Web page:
Another symptom of bad application usability are keyboard shortcuts and mousewheel scrolling behavior. For example I've evaluated several of the javascript WYSI(almost)WYG editors for use in the CMS I use on my personal sites. They do a decent job especially considering the hoops they have to jump to make cross-browser javascript function decently right. But, on my Mac if I hit the copy/paste keystrokes (command-C and command-V) a dialog window pops up telling me that copy/paste only works on Windows, and since I'm a Mac user I'm a loser. Well, it didn't say that last phrase, I just threw that in because that's how it makes me feel.

In the javascript-WYSIAWYG apps the mousewheel tends to work right, but when you get to a FLASH oriented site you can kiss that mousewheel goodbye. I've never come across a FLASH site that knows the slightest thing about mousewheels. Having avidly used a mousewheel mouse for several years now it's a big pain to try and go back to the old style click-only mice, and it's a real pain when an application doesn't respond to flips of the wheel.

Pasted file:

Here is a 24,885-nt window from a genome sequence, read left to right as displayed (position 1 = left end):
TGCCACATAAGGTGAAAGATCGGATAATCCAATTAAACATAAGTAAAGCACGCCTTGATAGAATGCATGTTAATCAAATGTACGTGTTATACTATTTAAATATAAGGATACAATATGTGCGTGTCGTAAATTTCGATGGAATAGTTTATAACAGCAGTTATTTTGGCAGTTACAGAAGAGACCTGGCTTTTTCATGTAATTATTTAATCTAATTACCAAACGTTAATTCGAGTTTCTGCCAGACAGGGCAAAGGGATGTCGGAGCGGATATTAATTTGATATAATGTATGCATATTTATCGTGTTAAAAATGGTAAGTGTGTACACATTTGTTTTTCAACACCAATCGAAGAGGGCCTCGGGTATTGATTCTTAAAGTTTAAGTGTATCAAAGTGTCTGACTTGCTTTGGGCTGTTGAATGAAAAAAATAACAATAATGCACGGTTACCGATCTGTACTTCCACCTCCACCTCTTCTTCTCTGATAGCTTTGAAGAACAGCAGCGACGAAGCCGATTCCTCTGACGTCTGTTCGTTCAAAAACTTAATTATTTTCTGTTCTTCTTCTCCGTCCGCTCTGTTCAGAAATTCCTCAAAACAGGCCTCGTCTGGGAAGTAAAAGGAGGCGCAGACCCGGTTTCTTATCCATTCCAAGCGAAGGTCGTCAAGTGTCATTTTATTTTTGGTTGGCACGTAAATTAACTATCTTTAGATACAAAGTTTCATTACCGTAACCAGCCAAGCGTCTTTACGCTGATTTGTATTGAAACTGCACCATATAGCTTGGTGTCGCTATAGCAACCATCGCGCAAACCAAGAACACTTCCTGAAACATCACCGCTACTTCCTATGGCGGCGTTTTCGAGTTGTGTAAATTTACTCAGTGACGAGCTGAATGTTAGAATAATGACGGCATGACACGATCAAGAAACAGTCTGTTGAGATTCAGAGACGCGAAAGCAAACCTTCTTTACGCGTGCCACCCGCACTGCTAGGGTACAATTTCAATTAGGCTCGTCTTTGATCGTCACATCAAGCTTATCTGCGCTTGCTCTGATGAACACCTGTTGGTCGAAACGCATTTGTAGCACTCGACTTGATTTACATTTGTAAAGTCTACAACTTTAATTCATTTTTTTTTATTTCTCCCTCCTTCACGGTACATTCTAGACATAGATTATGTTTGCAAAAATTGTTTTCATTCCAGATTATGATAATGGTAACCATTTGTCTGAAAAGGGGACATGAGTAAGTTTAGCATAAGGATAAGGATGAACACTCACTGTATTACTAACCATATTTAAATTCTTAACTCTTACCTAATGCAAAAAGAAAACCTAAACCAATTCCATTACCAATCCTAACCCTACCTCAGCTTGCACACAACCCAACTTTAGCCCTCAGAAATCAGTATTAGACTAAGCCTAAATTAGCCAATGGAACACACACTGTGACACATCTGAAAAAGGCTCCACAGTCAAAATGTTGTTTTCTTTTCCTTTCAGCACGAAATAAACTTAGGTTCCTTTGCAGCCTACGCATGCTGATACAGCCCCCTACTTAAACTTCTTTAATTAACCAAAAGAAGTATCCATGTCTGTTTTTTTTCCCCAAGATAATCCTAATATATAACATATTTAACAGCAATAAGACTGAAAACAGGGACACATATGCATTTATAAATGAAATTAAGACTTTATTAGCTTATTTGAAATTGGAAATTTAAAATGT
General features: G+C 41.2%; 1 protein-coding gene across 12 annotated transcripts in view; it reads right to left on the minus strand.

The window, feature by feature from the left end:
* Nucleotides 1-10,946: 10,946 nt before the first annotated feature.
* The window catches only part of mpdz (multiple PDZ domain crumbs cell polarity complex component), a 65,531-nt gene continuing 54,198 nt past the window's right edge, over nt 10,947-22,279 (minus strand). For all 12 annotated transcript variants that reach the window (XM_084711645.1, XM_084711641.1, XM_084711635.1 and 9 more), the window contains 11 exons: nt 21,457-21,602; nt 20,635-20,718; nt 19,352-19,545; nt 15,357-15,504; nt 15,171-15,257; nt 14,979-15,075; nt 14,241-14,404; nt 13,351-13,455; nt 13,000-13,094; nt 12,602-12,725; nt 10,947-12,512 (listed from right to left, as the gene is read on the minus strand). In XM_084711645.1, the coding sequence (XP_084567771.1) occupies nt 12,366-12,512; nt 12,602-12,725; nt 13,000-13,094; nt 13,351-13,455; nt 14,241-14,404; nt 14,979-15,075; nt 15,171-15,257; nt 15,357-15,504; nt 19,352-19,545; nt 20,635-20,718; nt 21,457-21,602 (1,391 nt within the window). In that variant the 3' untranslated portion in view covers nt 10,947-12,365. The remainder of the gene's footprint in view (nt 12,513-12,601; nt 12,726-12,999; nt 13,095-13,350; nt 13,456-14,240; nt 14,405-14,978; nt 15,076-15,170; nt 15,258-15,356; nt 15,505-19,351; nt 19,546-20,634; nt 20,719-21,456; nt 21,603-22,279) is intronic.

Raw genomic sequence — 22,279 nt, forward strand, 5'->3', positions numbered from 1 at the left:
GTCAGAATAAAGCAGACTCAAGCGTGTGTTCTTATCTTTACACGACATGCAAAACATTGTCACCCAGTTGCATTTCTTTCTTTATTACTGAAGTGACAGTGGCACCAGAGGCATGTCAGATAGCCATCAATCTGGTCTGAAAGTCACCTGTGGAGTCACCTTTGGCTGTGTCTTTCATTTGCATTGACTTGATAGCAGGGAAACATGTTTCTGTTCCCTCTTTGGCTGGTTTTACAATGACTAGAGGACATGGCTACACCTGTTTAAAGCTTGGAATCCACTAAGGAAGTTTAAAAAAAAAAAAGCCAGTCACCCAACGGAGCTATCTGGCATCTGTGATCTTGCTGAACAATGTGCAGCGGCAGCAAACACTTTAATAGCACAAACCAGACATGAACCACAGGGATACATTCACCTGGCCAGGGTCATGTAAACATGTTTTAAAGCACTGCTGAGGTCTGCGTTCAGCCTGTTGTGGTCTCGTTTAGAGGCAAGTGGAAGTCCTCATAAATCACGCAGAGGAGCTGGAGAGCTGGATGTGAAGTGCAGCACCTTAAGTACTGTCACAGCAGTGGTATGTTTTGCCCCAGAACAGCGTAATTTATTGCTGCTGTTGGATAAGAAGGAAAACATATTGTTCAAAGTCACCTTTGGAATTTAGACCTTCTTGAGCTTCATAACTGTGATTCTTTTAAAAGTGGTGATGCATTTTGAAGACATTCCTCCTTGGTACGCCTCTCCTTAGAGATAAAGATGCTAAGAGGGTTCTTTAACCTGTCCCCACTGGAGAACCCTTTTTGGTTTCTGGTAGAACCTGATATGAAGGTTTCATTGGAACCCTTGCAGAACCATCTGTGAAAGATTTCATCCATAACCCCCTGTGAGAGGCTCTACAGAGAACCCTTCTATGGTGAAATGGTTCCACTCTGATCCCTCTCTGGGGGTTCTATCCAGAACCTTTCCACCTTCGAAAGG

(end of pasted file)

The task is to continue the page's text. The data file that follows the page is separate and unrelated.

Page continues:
It's rather seductive, these javascript based apps. They offer the possibility of cross-platform application features. They offer the possibility of just logging into a web site and poof all your stuff is there. But I think they have a long way to go before they can truly replace traditional desktop applications.

Source: (

About the Author(s)

David Herron : David Herron is a writer and software engineer focusing on the wise use of technology. He is especially interested in clean energy technologies like solar power, wind power, and electric cars. David worked for nearly 30 years in Silicon Valley on software ranging from electronic mail systems, to video streaming, to the Java programming language, and has published several books on Node.js programming and electric vehicles.